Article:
We are very pleased to post the final meeting report from the recent community-government consultation on proposed increases to social assistance food rates. It was a terrific discussion. Here is the link to the report: FULL-Food-Rates-Consultation
We published an overview of the meeting as a news release here.
And to read Dr. Colleen Walton’s written submission to the consultation on behalf of the PEI Food Security Network, you can read it in the report appendix or below:
Prince Edward Island Food Security Network
Food Rate Increases for Social Assistance Clients
Department of Community Services and Seniors
May 15, 2014
On behalf of the PEI Food Security Network I am honoured to bring forth our response to the Department of Community Services and Seniors’ “consultation on increases in Social Assistance Food Rates in PEI”. The Food Security Network is comprised of more than 150 organizations and individuals; all of whom have a common vision to alleviate food insecurity in PEI. Specifically our vision is that all Island households have sufficient social and economic resources to ensure year-round access to adequate quantities of nutritious food through socially acceptable, dignified means.
One important action toward this ideal is to increase social assistance food allowances. We applaud the Department of Community Services and Seniors for consulting with our group and many others as they prepare their plan for these increases. We are encouraged that the Minister and department have accepted the long overdue challenge to address inadequate food allowances for individuals and families who receive social assistance.
The strategy of indexing these increases with the increases in the consumer price index of food in PEI is important and good news. We were also encouraged that the increases proposed in the five year plan would be front loaded to achieve equity among the social assistance sub-groups in the first two years. Although unspecified for this first two years, we believe a minimum target for equity among the sub-groups must be at least the current maximum of 65% of the cost a nutritious basket of foods.
We oppose the 5 year target of 70% of the cost of a nutritious food basket. The only acceptable target for food assistance allowances is 100% of the cost of a nutritious basket of food. This target needs to be achieved in the shortest possible timeframe. To target less than 100%, is to propose a plan that consciously leaves children and adults in food insecurity and thereby limits their educational and economic productivity due to poor nutrition and health.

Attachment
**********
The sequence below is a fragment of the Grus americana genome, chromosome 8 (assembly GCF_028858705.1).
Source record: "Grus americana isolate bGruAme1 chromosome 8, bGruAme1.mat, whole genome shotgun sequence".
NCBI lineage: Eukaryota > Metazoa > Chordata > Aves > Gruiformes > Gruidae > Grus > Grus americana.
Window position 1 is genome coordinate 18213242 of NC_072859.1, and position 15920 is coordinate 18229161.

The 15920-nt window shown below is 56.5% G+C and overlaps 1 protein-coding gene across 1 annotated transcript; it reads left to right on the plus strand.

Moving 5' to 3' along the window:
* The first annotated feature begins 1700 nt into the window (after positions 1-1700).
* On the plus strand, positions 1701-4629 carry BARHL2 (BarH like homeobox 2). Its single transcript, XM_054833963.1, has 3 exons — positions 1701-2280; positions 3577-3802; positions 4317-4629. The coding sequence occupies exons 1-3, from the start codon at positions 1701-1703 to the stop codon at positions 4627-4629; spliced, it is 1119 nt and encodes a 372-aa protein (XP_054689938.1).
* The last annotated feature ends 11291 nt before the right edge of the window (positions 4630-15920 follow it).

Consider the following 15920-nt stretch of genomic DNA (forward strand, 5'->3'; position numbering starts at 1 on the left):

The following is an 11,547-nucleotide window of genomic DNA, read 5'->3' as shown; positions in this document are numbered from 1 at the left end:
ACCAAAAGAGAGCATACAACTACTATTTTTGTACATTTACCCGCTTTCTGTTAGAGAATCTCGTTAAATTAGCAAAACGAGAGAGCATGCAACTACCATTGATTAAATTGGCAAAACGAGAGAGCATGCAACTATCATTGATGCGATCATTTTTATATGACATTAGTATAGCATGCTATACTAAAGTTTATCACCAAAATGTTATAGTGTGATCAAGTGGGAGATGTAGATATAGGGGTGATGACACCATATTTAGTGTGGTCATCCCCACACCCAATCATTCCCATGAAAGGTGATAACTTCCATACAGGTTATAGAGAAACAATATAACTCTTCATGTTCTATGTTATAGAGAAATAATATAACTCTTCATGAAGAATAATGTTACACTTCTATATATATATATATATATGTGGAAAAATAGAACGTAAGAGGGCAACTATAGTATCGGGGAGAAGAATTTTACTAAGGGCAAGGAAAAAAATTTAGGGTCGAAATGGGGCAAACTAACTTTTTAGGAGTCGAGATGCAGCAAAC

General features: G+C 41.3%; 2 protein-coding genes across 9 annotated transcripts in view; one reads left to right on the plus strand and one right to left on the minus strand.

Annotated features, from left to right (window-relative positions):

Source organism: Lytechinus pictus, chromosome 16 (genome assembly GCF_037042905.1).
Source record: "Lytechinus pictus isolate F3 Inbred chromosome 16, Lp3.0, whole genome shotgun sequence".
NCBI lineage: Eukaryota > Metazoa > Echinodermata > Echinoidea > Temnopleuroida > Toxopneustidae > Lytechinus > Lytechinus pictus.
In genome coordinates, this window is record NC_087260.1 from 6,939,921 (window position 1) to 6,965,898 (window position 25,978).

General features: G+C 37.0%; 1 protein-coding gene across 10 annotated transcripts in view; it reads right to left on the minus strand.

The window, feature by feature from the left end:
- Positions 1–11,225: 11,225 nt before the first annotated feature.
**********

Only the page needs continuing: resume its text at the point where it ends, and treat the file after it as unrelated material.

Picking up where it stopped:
The fact that cost of the nutritious food basket has not been recently examined across PEI and that we are relying on Regional average food costs unfortunately limits our knowledge of whether even 100% is sufficient for all social assistance households. For people with limited money and transportation, and those in the rural areas, it is more difficult to access the large stores where foods tend to be less expensive. Anecdotal evidence suggests that nutritious foods such as milk, fruit, vegetables and meat are more expensive in rural areas. The lack of PEI-based food costing may also put Islanders with health conditions that require special diets (eg. Celiac disease, diabetes) at a greater disadvantage. Without PEI data, the cost of these special diet foods may be even higher in rural areas rendering the any proposed increases in the food allowance ineffective at reducing food insecurity and promoting good health. For these reasons we encourage the department to reinstate nutritious food basket costing on a regular basis. With current and complete local data, the food allowances can accurately be assessed against the costs to clearly identify their sufficiency.
Food is a modestly elastic expenditure. In households with insufficient money the portion of the household budget allotted to food is often reduced to adequately cover the in-flexible costs of other critical living expenses such as rent, heat, electricity. With less money for food, people purchase foods that are cheap and filling. These foods typically provide excess energy, fat, salt and sugar but do not contribute important vitamins and minerals, such as those found in vegetables, fruit, meat and milk, and which are necessary for good health. In order that the food allowance is able to have the intended effect of reducing food insecurity, it is imperative that all SA allowances be increased annually and indexed to the CPI.
Food insecurity has been described as a “wicked problem”. Such social problems are difficult to solve and there are many differing views on approaches to mitigate their negative outcomes. What is clear is that an intelligent, empathetic and interdisciplinary approach is necessary. Changing social assistance allowances is only one piece of the solution to alleviate food insecurity. Addressing food insecurity among the working poor in PEI is particularly pressing.
The Food Security Network therefore proposes that the Department of Community Services and Seniors be leaders in establishing a working committee across multiple provincial government departments, including Health, Education, Innovation among others; municipal and community leaders, who often have a role in affordable housing and local interventions; and advocacy groups. The mandate of the committee would be to develop a comprehensive strategy to address the root causes of food insecurity in PEI. This multi-organizational multi-disciplinary working group would elevate PEI to the status of a leader in addressing household food insecurity in Canada and in designing a model aimed at achieving a sustainable, healthy and productive population. PEI would become a model for other provinces to follow in addressing Food Insecurity.